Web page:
Recommended reading, news, and so forth elsewhere:
● Archive.org No Longer Producing 64kpbs MP3s: The massive storehouse of cultural data announces on April 14 that, among other upgrades, it is no longer providing 64kbps MP3 compressions of its audio holdings: "This was a judgement call [sic] — given how poor the sound quality is for these files and the fact that most people are getting more and more bandwidth to their devices and computers." It probably makes sense, but given how many people are accessing files via their phones, and with even a 3G connection being of middling speed, I've found 64kbps to be of value to previewing things, and for listening to spoken-word audio.
● Covers for (not of) the Term Netlabel Releases: A designer at bitphitz.org created "covers" for all the free albums released thus far by the netlabel Term, which is run by Taylor Deupree as a sideline to his 12k record label (at 12k.com/term).
● ‘DJ Hero’ Announced (engadget.com): New Guitar Hero-style video game with a DJ interface (a turntable controller that resembles a stripped down Technics 1200). Description of DJ Hero says it allows "'original mixes' of songs," further blurring the space between gaming and music-making. (The djhero.com website is still just in a holding pattern.)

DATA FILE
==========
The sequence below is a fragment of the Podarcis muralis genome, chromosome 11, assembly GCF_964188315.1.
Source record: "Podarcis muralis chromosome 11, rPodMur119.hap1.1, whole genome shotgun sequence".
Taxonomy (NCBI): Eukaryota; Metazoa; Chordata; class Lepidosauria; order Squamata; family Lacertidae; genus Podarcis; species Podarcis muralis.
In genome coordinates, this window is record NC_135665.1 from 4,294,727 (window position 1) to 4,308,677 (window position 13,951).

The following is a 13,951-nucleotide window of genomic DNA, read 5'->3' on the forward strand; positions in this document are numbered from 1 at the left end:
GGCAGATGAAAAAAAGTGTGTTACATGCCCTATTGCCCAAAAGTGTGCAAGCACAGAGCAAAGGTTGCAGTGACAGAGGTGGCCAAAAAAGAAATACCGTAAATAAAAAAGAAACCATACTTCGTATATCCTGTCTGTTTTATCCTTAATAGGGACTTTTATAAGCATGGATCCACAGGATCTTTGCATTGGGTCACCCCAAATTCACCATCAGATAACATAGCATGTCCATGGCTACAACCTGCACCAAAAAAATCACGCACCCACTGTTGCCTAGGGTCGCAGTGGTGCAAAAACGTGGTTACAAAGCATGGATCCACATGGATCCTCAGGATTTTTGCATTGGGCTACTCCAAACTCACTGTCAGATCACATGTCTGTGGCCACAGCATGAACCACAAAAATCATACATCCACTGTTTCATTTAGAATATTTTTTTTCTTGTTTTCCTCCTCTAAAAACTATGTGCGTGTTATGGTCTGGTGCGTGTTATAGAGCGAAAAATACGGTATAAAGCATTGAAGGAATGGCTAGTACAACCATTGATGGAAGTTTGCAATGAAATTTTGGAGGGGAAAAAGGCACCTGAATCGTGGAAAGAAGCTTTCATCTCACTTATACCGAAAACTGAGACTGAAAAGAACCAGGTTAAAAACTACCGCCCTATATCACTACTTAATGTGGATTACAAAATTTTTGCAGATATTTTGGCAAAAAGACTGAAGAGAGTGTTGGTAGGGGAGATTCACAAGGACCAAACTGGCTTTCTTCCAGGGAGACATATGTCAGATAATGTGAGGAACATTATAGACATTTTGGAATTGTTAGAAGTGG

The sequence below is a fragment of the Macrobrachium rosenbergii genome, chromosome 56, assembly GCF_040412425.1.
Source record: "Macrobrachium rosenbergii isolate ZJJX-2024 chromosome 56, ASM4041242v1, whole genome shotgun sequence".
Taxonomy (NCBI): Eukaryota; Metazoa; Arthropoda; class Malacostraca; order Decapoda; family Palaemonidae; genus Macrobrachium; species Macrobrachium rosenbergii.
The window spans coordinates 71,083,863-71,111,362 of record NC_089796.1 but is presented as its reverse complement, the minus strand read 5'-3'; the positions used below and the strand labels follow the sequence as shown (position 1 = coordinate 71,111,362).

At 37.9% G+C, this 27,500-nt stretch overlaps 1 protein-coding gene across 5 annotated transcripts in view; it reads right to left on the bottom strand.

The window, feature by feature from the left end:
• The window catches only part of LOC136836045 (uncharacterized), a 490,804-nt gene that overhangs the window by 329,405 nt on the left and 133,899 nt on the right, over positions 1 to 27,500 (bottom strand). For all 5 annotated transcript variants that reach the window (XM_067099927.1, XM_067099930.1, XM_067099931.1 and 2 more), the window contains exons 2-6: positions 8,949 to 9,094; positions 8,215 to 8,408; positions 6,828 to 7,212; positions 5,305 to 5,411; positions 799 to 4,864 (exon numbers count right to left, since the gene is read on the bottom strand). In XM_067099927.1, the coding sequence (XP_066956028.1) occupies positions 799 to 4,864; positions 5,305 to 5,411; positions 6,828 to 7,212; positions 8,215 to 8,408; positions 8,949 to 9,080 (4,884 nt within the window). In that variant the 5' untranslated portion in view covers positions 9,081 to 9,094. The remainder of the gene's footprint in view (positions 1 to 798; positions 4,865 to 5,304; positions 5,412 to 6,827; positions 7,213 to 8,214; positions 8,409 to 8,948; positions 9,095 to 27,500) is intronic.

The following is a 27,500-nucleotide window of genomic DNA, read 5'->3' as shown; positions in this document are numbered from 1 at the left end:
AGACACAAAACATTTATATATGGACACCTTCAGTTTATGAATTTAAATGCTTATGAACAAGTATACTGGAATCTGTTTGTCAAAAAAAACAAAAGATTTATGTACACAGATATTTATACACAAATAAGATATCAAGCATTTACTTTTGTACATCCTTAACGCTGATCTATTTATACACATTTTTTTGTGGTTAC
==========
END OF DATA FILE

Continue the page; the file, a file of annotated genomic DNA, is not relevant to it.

● Manhola Dargis on Jim Jarmusch‘s ‘The Limits of Control’ (nytimes.com): "Philip Glass has said that repetitive music 'must be listened to as a pure sound-event, an act without any dramatic structure.' At least for its first hour, before its repetition strategy turns tedious, the same could be said of 'The Limits of Control,' a nondramatic work best appreciated as a pure image-and-sound event." … The album's score, it's worth mentioning, is credited to Boris.
● Plumbing the Beatles‘s "I Want You (She’s So Heavy)" (www.icce.rug.nl/~soundscapes): Detailed notes by Alan W. Pollack on the famously repetitive Beatles song. I still remember my mother asking me many years ago whether something was wrong with my turntable, due to all the repetition. That repetition — which foretold sludge metal (Earth, Boris) and minimal techno (Monolake, Alva Noto), among other since codified forms — was probably my first taste of minimalism as a child.
More online resources at disquiet.com/elsewhere.